The state and some municipalities are trying to make that dream a reality.
Oliver Sellers-Garcia, Boston’s first Green New Deal director, said the Wu administration wants to put an EV charging station within a 10-minute walk of every home by 2030. (Sellers-Garcia noted that the administration’s real transportation goal is to coax more residents to ditch cars entirely for public transit, walking, and cycling.)
In Cambridge, another persistent man — former city councilor Craig Kelley — is trying to change zoning rules so that homeowners can rent out the chargers they’ve installed in their garages or driveways to the public through an app. His petition has already failed twice — in 2018 and last year — but he said he believes he has mustered enough support for it to pass this year.
Perhaps the most innovative effort was a pilot program run by Melrose and National Grid. In 2021, the electric utility company mounted 15 EV chargers on existing telephone poles — a lower-cost and less-intrusive way to install new stations.
The program was such a success that National Grid petitioned the state Department of Public Utilities to roll out the program in 10 more towns. The department rejected the proposal, arguing that the widespread installation of pole-mounted chargers could discourage private companies from building their own charging infrastructure.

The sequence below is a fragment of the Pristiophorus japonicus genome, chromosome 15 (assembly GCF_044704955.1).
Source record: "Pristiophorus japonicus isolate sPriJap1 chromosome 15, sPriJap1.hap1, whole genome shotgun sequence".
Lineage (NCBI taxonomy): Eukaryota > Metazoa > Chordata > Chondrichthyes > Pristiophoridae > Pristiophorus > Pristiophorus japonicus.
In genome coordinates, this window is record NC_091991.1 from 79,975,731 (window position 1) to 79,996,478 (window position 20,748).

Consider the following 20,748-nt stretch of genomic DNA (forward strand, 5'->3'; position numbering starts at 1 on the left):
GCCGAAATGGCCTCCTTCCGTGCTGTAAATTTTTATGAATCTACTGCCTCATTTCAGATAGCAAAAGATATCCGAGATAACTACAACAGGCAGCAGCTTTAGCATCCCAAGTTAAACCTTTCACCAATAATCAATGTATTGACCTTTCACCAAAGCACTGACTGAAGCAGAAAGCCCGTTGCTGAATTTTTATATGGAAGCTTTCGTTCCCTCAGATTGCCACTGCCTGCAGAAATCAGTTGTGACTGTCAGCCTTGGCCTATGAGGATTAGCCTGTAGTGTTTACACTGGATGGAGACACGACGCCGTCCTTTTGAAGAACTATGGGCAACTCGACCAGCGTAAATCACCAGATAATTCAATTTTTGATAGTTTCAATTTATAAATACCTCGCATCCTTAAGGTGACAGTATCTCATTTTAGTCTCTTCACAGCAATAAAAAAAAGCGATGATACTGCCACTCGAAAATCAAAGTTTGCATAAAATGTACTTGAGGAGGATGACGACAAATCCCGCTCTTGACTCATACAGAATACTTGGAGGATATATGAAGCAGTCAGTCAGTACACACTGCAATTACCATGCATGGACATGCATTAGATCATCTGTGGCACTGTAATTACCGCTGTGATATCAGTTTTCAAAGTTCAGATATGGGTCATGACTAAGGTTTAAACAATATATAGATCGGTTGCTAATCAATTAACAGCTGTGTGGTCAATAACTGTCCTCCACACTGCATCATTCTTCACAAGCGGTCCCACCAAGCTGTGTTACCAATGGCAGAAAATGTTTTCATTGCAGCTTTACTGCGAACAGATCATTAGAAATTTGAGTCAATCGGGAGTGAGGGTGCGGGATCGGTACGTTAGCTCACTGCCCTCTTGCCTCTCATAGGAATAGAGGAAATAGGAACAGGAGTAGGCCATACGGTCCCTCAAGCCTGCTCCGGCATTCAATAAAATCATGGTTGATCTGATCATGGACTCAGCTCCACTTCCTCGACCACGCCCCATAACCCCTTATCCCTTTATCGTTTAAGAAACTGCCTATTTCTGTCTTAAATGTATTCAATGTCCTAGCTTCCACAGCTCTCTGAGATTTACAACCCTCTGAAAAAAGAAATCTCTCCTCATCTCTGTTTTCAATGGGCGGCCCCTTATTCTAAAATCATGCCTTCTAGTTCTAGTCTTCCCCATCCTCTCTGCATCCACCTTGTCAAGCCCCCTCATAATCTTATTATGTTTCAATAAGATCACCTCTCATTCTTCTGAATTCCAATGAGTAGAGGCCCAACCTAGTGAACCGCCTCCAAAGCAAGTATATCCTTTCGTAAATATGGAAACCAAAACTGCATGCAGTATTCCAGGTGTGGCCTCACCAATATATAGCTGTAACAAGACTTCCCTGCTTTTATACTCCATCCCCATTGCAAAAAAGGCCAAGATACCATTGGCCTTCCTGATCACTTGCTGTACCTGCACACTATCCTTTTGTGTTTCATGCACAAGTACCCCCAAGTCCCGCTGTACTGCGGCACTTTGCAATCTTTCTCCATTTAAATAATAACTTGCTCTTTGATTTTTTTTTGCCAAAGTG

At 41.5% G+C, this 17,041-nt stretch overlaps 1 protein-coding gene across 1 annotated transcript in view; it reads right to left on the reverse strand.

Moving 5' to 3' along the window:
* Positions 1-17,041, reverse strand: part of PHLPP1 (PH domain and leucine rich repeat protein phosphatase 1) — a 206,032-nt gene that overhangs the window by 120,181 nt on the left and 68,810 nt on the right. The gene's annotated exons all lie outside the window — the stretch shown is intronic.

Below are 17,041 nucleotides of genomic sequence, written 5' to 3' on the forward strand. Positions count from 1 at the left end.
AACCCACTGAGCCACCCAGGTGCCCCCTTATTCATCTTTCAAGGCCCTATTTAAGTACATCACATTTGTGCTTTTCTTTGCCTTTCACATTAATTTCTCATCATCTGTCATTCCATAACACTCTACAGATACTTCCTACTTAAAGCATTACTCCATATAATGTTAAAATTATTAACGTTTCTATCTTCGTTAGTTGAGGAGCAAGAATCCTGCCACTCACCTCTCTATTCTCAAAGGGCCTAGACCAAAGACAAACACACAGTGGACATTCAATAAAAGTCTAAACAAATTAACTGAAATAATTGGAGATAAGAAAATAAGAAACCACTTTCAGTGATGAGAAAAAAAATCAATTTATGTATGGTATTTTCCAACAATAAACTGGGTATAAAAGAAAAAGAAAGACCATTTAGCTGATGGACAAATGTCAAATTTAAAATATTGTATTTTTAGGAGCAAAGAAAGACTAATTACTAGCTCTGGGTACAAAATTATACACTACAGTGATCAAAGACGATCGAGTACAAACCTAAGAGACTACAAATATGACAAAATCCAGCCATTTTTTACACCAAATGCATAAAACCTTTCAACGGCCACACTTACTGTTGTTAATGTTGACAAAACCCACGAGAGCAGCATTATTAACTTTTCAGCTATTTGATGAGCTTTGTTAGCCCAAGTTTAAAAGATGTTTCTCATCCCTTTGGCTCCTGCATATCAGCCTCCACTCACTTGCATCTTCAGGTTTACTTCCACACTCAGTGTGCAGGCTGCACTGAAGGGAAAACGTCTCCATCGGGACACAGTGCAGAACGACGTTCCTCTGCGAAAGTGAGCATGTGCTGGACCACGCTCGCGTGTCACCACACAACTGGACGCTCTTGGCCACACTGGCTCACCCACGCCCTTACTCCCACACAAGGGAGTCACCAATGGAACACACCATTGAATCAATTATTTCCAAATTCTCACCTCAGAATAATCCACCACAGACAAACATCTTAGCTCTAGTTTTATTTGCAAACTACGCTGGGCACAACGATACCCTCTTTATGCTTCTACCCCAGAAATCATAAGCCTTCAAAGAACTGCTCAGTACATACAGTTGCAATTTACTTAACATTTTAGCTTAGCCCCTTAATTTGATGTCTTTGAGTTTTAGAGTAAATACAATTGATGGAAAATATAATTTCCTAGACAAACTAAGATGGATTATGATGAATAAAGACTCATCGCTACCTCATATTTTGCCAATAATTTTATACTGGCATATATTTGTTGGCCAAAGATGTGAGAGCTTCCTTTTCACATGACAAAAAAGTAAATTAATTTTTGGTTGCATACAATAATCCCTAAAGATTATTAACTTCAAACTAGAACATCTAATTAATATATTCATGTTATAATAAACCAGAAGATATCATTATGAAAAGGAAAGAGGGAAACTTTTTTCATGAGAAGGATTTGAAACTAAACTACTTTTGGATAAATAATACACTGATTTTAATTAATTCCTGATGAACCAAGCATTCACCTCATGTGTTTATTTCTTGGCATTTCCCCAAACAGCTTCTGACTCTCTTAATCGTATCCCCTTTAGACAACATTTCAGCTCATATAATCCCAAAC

In December, the department approved a $400 million plan that will allow utilities to place a surcharge on electric bills to fund the installation of tens of thousands of EV chargers. The plan will take at least four years.
In the meantime, Malloy is taking matters into his own hands. He will soon break ground on his driveway, where he plans to park — and charge — a Ford Mach-E he plans to buy soon. Then he hopes to install solar panels to power the charger.
But there’s a hitch. His Victorian home has an unusual roof line with no large, flat surfaces. There are also regulatory hurdles related to the visibility of solar panels from the street. “Every solar company I’ve gone to so far has rejected my project. I’m going to have to bootstrap it again,” he said.
“So fingers crossed on that project.”